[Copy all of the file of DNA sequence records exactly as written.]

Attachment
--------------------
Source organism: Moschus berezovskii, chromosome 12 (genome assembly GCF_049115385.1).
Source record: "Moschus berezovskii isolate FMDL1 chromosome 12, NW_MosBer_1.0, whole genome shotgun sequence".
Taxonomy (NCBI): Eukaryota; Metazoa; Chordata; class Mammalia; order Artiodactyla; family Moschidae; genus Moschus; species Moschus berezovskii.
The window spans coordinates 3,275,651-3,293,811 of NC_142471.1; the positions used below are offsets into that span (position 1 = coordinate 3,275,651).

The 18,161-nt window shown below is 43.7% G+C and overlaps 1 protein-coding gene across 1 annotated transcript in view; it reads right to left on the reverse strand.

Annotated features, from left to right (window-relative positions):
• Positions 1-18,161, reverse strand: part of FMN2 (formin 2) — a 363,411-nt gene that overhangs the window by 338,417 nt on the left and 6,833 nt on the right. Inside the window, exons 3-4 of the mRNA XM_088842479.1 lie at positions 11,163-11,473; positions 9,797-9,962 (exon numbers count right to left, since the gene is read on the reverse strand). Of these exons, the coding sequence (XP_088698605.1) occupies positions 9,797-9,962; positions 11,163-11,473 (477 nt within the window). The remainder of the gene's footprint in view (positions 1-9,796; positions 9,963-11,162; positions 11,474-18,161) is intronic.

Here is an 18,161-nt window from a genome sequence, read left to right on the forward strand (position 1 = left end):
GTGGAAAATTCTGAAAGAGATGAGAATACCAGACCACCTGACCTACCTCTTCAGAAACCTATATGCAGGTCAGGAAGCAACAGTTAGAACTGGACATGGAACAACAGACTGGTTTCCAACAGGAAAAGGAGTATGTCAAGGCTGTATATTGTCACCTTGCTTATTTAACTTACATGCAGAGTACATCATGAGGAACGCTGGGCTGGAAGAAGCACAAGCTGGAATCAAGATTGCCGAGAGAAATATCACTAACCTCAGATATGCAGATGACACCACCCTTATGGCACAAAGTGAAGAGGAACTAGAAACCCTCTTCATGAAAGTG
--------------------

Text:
Source organism: Moschus berezovskii, chromosome 12 (genome assembly GCF_049115385.1).
Source record: "Moschus berezovskii isolate FMDL1 chromosome 12, NW_MosBer_1.0, whole genome shotgun sequence".
Taxonomy (NCBI): Eukaryota; Metazoa; Chordata; class Mammalia; order Artiodactyla; family Moschidae; genus Moschus; species Moschus berezovskii.
The window spans coordinates 3,275,651-3,293,811 of NC_142471.1; the positions used below are offsets into that span (position 1 = coordinate 3,275,651).

The 18,161-nt window shown below is 43.7% G+C and overlaps 1 protein-coding gene across 1 annotated transcript in view; it reads right to left on the reverse strand.

Annotated features, from left to right (window-relative positions):
• Positions 1-18,161, reverse strand: part of FMN2 (formin 2) — a 363,411-nt gene that overhangs the window by 338,417 nt on the left and 6,833 nt on the right. Inside the window, exons 3-4 of the mRNA XM_088842479.1 lie at positions 11,163-11,473; positions 9,797-9,962 (exon numbers count right to left, since the gene is read on the reverse strand). Of these exons, the coding sequence (XP_088698605.1) occupies positions 9,797-9,962; positions 11,163-11,473 (477 nt within the window). The remainder of the gene's footprint in view (positions 1-9,796; positions 9,963-11,162; positions 11,474-18,161) is intronic.

Here is an 18,161-nt window from a genome sequence, read left to right on the forward strand (position 1 = left end):
GTGGAAAATTCTGAAAGAGATGAGAATACCAGACCACCTGACCTACCTCTTCAGAAACCTATATGCAGGTCAGGAAGCAACAGTTAGAACTGGACATGGAACAACAGACTGGTTTCCAACAGGAAAAGGAGTATGTCAAGGCTGTATATTGTCACCTTGCTTATTTAACTTACATGCAGAGTACATCATGAGGAACGCTGGGCTGGAAGAAGCACAAGCTGGAATCAAGATTGCCGAGAGAAATATCACTAACCTCAGATATGCAGATGACACCACCCTTATGGCACAAAGTGAAGAGGAACTAGAAACCCTCTTCATGAAAGTG